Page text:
I got out the serger to make these shorts from a Simplicity pattern. There's a back zipper; no pockets. But they fit!

And as long as the serger was set up, I put together this Monique dress by Serendipity Studio. I don't like admitting that I bought the pattern (at the Original Sewing and Quilting Expo in Lakeland, Florida) and cut out the dress about three years ago. I really like the fabrics together - the main floral print is an Amy Butler fabric - though when I was choosing them, and the decorative ribbon to sew to the waistband, I remember feeling apprehensive about the combination. As I was sewing, I wondered if the size I'd cut out would still fit.  What a relief that it all came together!

Two quilt tops are awaiting quilting, so I put together a backing for a 58" X 68" quilt that I'll probably donate to Project Linus. In the past, I've used this US map with state-capitols (purchased from Wal-Mart back in my Iowa years) to back kids' quilts, imagining a child learning from it. This is the last panel US panel I have. A good stash-busting backing.

That 58" X 68" quilt top has been pieced for at least three years - made with scrappy loaves that my Iowa Stitchin' Mission friends will remember. It's now sandwiched, pin-basted, and ready for quilting. Soon. 

I've again returned to coloring this Alison Glass fabric. This will be one tier of a two-tiered skirt for me.

This BAM-BOM quilt top will be finished yet this week. It's a block-of-the-month from the Bay Area Modern Quilt Guild. The atypical block layout was decided when I took Lee Heinrich's "Alternate Grid" workshop.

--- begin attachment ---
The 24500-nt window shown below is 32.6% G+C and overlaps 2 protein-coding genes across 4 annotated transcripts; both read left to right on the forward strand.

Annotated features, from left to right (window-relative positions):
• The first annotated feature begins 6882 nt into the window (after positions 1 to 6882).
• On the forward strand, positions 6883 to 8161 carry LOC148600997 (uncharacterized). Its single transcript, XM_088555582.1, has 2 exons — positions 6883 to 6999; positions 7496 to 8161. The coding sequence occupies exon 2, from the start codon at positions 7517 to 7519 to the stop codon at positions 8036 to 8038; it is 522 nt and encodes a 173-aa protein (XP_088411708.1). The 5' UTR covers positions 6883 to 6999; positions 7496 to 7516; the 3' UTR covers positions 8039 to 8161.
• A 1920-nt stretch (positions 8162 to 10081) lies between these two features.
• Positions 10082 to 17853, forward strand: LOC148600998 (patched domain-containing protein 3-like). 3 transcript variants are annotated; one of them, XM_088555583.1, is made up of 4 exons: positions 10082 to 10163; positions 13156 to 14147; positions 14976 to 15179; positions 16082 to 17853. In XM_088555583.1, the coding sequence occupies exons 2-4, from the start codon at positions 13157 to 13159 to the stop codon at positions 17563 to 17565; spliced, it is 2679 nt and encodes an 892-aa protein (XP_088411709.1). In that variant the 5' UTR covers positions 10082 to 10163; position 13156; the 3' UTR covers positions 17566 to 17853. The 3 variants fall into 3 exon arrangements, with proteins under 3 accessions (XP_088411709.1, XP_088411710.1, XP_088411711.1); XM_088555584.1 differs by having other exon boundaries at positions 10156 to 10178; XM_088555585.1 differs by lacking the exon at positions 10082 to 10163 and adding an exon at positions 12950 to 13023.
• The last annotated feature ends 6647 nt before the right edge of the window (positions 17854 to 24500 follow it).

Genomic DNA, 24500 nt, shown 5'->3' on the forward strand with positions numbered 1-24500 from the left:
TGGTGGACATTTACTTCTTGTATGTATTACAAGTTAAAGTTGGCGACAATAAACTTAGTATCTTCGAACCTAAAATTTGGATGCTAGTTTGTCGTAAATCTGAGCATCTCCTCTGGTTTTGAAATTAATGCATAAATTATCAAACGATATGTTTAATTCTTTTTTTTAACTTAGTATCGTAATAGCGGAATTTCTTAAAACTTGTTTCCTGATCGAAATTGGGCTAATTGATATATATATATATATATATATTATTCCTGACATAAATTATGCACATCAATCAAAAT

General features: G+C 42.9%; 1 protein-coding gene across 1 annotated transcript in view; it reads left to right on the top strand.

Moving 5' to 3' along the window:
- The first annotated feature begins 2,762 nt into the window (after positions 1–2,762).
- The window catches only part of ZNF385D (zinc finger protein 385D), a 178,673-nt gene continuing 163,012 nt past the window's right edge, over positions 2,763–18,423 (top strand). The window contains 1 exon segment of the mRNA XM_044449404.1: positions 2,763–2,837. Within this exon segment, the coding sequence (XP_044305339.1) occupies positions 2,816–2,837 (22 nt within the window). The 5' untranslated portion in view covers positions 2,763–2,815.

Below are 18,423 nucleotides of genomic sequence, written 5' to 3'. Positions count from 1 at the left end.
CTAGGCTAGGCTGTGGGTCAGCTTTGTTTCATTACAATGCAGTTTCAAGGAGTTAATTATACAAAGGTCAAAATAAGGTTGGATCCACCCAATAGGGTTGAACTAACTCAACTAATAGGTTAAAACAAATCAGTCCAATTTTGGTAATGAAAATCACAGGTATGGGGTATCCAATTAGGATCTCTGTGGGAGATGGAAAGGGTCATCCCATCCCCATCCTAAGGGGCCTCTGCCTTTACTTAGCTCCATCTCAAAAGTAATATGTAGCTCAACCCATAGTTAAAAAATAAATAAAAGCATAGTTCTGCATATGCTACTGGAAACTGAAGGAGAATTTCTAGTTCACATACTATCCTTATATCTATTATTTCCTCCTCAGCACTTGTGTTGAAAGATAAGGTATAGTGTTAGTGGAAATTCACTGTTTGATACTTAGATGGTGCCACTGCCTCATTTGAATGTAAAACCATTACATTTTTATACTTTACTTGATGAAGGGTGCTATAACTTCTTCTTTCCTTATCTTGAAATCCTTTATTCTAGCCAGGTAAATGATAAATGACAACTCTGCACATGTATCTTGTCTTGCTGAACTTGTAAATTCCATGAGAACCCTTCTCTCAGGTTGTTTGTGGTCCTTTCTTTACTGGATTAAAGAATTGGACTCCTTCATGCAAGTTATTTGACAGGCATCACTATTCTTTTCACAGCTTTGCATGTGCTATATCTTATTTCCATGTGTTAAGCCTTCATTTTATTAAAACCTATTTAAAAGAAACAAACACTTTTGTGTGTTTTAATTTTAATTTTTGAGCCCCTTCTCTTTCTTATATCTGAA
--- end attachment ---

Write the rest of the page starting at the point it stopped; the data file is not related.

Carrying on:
So, I've ticked off three of the 13 UFOs and made good progress on a few more. If that isn't self-motivated UFO action, I don't know what is. Linda

Thursday, July 14, 2016


Some summertime indifference has crept into my sewing room, and there's no accounting for it! Should I blame it on heat from the excessive string of 95+ degree days? Or the frustration and self-recrimination for not being a quilter with designing skills?

This is the state of the project that was last on the design wall. I can't even look at a picture of these blocks without feeling inept.

And look at my UFO pile! I've always thought my UFOs aren't too out of hand, and that I always finish everything, but this looks pretty deep. A few of these are touched now and then, but maybe I'm kidding myself that I'll ever get them all done. Right now, the more UFOs I think I need to finish, the less I want to work on them.

But, I have to remind myself that I am doing things. For example, here's the quilt top that seven of us from the Central Florida MQG put together. We're making the quilt for a family whose loved one was killed at the Pulse nightclub (#QuiltsforPulse on Instagram). Each of us made six heart blocks following this tutorial. I sewed them into a 60" X 70" quilt top. Kelly will quilt it and Frances will add binding. A neighbor and I anticipate delivering this quilt to the Orlando MQG that is collecting and distributing quilts.

I've also been helping with our Central Florida MQG's 2017 QuiltCon East Charity Quilt Challenge quilt. My neighbor, Becky, is the project manager, but I've given the demos and written the blog posts with tutorials about how we're making our improv quilt.

I'm very slowly quilting my "Building Fun" quilt. My new Janome 1600P is wonderful!

I know for a fact that indifference hits every quilter now and again, so I can only hope it will soon pass. To push myself, I plan to join Debbie for her Crosscut Quilt-Along. Maybe that will kick start a renewed excitement about, and enthusiasm for quilting... or just add another UFO to the pile. (sigh) Linda

Saturday, July 9, 2016

Finished: Make it Easier

In early June I finished this "Make it Easier" quilt. It is my own quilt design, meant to teach new quilters methods for making different quilt blocks. I had originally designed a quilt with more blocks, and therefore more labor intensive, but students in classes at the Lifelong Learning College gave me feedback that they wanted to make something with fewer techniques. Hence, "Make it Easier" was designed.